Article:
This Saturday, May 5, 2018, web image is from a research camera mounted in the observation tower at the Hawaiian Volcano Observatory in the Big Island of Hawaii, Hawaii. The camera is looking SSE towards the active vent in Halemaʻumaʻu, 1.9 km (1.2 miles) from the webcam. For scale, Halemaʻumaʻu is approximately 1 km (0.6 mi) across and about 85 m (~280 ft) deep. (U.S. Geological Survey via AP)
Lava flowing from Hawaii's Kilauea volcano destroys 9 homes
This Saturday, May 5, 2018, web image is from a temporary research camera positioned on the Puʻu ʻŌʻō Crater from the North Rim looking into the crater. This image is from a temporary research camera positioned on the north rim of Puʻu ʻŌʻō, looking into the crater. The current crater is about 250 m (~275 yds) across. (U.S. Geological Survey via AP)
Lava flowing from Hawaii's Kilauea volcano destroys 9 homes
Resident Sam Knox rides his bicycle to the edge of the road as lava burns across the road in the Leilani Estates in Pahoa, Hawaii, Saturday, May 5, 2018. Hundreds of anxious residents on the Big Island of Hawaii hunkered down Saturday for what could be weeks or months of upheaval as the dangers from an erupting Kilauea volcano continued to grow. (AP Photo/Marco Garcia)
Fallen cable lines are seen on the road as lava burns in Leilani Estates in Pahoa, Hawaii, Saturday, May 5, 2018. Hundreds of anxious residents on the Big Island of Hawaii hunkered down Saturday for what could be weeks or months of upheaval as the dangers from an erupting Kilauea volcano continued to grow. (AP Photo/Marco Garcia)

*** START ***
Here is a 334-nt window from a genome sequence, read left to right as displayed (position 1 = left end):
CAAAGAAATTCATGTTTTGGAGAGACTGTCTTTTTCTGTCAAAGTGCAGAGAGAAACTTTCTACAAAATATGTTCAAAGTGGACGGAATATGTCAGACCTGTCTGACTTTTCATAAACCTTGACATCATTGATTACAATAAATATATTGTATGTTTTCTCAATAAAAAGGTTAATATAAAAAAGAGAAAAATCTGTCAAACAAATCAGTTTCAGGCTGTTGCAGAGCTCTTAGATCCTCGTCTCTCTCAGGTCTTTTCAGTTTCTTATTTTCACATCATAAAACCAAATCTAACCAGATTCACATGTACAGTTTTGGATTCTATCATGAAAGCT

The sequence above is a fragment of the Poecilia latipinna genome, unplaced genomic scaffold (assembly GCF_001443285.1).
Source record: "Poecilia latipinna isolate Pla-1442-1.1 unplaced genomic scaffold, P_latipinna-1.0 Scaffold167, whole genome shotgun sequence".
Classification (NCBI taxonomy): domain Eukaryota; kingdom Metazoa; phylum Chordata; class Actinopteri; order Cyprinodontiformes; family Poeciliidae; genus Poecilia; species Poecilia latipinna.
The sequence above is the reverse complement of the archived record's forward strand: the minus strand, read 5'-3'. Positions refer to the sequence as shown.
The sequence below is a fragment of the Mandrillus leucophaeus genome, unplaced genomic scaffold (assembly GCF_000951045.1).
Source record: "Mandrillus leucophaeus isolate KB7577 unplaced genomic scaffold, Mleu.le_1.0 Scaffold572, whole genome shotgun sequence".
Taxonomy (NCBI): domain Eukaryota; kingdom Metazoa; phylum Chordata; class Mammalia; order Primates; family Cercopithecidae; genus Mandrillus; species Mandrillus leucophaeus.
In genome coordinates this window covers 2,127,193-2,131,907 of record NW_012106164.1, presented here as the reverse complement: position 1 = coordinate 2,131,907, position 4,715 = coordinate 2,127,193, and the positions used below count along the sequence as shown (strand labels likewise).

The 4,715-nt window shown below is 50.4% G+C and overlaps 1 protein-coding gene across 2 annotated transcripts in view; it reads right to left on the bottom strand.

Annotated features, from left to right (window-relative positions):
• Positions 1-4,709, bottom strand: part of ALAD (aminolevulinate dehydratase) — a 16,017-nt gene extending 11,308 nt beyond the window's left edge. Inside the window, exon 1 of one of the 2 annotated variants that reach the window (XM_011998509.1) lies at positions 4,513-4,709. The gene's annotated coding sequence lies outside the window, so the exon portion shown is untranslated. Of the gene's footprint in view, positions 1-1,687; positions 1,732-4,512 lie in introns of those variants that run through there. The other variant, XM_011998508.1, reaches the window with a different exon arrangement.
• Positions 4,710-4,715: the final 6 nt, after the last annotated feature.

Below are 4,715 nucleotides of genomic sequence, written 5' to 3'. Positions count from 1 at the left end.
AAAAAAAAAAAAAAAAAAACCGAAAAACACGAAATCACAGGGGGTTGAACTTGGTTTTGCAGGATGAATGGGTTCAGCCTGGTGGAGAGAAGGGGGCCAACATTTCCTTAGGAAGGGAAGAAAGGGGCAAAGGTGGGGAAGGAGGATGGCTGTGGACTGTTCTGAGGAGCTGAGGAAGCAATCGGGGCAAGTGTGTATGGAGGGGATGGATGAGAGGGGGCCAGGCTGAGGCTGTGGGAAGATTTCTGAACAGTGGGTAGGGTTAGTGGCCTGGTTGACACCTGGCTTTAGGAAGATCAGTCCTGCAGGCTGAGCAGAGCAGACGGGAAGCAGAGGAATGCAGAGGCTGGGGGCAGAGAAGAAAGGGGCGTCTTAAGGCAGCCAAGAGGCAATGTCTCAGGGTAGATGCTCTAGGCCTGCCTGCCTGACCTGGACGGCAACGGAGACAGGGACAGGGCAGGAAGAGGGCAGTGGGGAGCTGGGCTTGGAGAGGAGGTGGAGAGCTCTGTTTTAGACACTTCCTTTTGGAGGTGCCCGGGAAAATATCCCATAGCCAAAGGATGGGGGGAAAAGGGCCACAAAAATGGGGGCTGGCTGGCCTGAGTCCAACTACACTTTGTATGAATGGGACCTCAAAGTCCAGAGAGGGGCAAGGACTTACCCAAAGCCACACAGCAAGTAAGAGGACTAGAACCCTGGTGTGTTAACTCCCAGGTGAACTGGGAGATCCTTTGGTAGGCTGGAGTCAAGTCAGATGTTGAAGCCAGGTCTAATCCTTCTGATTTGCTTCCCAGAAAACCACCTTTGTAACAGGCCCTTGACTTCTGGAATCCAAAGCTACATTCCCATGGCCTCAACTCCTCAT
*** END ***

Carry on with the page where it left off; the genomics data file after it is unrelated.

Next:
Lava flowing from Hawaii's Kilauea volcano destroys 9 homes
Resident Sam Knox, 65, rides his bicycle to the edge of the road as lava burns across the road in the Leilani Estates in Pahoa, Hawaii, Saturday, May 5, 2018. Hundreds of anxious residents on the Big Island of Hawaii hunkered down Saturday for what could be weeks or months of upheaval as the dangers from an erupting Kilauea volcano continued to grow. Lava spurted from volcanic vents, toxic gas filled the air and strong earthquakes, including a magnitude 6.9 temblor on Friday, rocked an already jittery population. (AP Photo/Marco Garcia)
Lava flowing from Hawaii's Kilauea volcano destroys 9 homes
Residents from the lava affected areas attend a community meeting at Pahoa High School, Friday, May 4, 2018, in Pahoa, Hawaii. Community leaders, scientists, and local authorities answers questions about the lava eruption and evacuation plans. (AP Photo/Marco Garcia)
Lava flowing from Hawaii's Kilauea volcano destroys 9 homes
Residents from the lava affected areas of the Big Island hold a prayer before the start of a community meeting with local authorities at Pahoa High School, Friday, May 4, 2018, in Pahoa, Hawaii. (AP Photo/Marco Garcia)
Lava flowing from Hawaii's Kilauea volcano destroys 9 homes
This Friday, May 4, 2018, aerial image released by the U.S. Geological Survey, at 12:46 p.m. HST, a column of robust, reddish-brown ash plume occurred after a magnitude 6.9 South Flank of Kīlauea earthquake shook the Big Island of Hawaii, Hawaii. The Kilauea volcano sent more lava into Hawaii communities Friday, a day after forcing more than 1,500 people to flee from their mountainside homes, and authorities detected high levels of sulfur gas that could threaten the elderly and people with breathing problems. (U.S. Geological Survey via AP)

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SwamiOnTheMountain
1 / 5 (1) May 07, 2018
Guess it's time to sacrifice a virgin.